Protests erupt after Amir Locke killed in MPD no-knock warrant


Photo by Shosuke Noma ’23.

Chloe Vasquez, Staff Writer

On Saturday, Feb. 5, more than a thousand protesters took to the streets outside the Hennepin County Government Center to demand justice for Amir Locke. Locke, 22, was fatally shot by a Minneapolis Police Department officer on Wednesday, Feb 2.

Police were carrying out a no-knock search warrant connected to a homicide, but Locke was not a suspect on the warrant. Minneapolis Mayor Frey campaigned on having banned no-knock warrants in 2020, though that change allowed for exceptions — over 90 warrants were approved since that rule change.

Since the shooting, the mayor has issued a moratorium on no-knock warrants until the city reviews MPD policies — though officers can still request no-knock warrants if they believe there is an imminent threat of harm. Protesters on Feb. 5 carried signs that accused Minneapolis Mayor Jacob Frey of failing to end the use of no-knock warrants.

Photo by Shosuke Noma ’23.

In the aftermath of Locke’s murder, Twin Cities activists are calling for the demilitarization of police, a ban on all no-knock warrants and resignation of responsible individuals including Mayor Frey, interim Police Chief Amelia Huffman and Hennepin County Judge Peter Cahill, who was the judge in the Derek Chauvin trial and who also signed the no-knock warrant in this case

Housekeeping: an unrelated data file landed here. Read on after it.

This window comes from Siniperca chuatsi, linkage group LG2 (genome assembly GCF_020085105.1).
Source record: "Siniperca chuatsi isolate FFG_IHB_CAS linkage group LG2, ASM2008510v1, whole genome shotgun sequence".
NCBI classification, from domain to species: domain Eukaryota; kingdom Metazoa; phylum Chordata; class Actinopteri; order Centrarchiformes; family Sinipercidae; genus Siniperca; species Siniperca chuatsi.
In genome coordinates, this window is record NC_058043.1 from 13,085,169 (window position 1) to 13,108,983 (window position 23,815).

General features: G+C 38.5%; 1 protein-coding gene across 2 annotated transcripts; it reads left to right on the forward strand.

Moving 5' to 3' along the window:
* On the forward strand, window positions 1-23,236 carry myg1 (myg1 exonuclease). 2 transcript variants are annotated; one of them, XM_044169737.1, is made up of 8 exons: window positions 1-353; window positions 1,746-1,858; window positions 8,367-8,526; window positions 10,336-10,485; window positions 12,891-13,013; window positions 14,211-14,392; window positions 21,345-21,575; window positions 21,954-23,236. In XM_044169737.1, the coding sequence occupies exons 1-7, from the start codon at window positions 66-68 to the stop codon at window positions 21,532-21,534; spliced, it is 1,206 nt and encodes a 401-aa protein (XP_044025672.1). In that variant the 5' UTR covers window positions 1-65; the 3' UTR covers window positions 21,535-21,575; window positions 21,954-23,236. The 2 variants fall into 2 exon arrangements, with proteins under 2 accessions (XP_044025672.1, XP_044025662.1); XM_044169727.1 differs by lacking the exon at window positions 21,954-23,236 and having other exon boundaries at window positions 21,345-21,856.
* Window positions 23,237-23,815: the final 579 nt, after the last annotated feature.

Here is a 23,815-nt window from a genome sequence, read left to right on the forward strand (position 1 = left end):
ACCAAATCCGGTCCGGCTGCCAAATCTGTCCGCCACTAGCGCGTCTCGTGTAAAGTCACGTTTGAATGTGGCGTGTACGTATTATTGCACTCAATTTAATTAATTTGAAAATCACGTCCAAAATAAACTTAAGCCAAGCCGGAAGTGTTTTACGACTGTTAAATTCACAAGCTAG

On Tuesday, Feb. 7, Central High School’s Black Student Union and the nonprofit organization Minnesota Teen Activists organized a student walkout in protest of Locke’s murder. Students and youth from across the Twin Cities marched from Central High to the governor’s mansion in protest.

Photo by Shosuke Noma ’23.

On Wednesday, Feb. 9, Twin Cities Black Lives Matter and Native Lives Matter organized a demonstration in front of an office building used to train police in St. Paul. Despite the frigid weather, protesters gathered and called for change. 

Ruben Schneiderman ‘24 and Benjamin Richardson ‘24 were among a handful of Macalester students who attended the protests on Saturday, Feb 6. 

Schneiderman spoke to the momentum that recent activism has brought to the movement for abolition.
 “Abolition is ongoing, and it is a futurity but it’s also very much so right now,” Schneiderman said. “Showing up in meaningful ways is really important…  it can be really hard being a college student and feeling like there are so many pressures on a person… and it can be really hard to show up fully but … showing up however you can is really important.”